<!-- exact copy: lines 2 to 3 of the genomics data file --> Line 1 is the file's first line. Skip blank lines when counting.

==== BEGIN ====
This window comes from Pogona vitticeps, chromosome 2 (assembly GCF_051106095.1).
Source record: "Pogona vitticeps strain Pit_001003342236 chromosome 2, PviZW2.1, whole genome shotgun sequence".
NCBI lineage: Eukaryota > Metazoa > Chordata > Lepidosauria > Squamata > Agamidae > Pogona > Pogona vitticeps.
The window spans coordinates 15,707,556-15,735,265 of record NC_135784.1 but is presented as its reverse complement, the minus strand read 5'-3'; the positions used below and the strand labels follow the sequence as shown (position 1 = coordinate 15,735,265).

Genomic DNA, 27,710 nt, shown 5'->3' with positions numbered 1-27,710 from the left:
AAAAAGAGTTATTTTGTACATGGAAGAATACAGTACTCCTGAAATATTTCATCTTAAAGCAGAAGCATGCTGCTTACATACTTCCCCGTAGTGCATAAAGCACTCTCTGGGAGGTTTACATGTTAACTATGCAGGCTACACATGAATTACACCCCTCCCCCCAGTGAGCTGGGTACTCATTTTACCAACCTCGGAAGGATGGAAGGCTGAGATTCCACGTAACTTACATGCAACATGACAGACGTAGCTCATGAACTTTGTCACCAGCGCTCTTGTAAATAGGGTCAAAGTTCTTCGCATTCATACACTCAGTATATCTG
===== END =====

Source record: "Pogona vitticeps strain Pit_001003342236 chromosome 2, PviZW2.1, whole genome shotgun sequence".
NCBI lineage: Eukaryota > Metazoa > Chordata > Lepidosauria > Squamata > Agamidae > Pogona > Pogona vitticeps.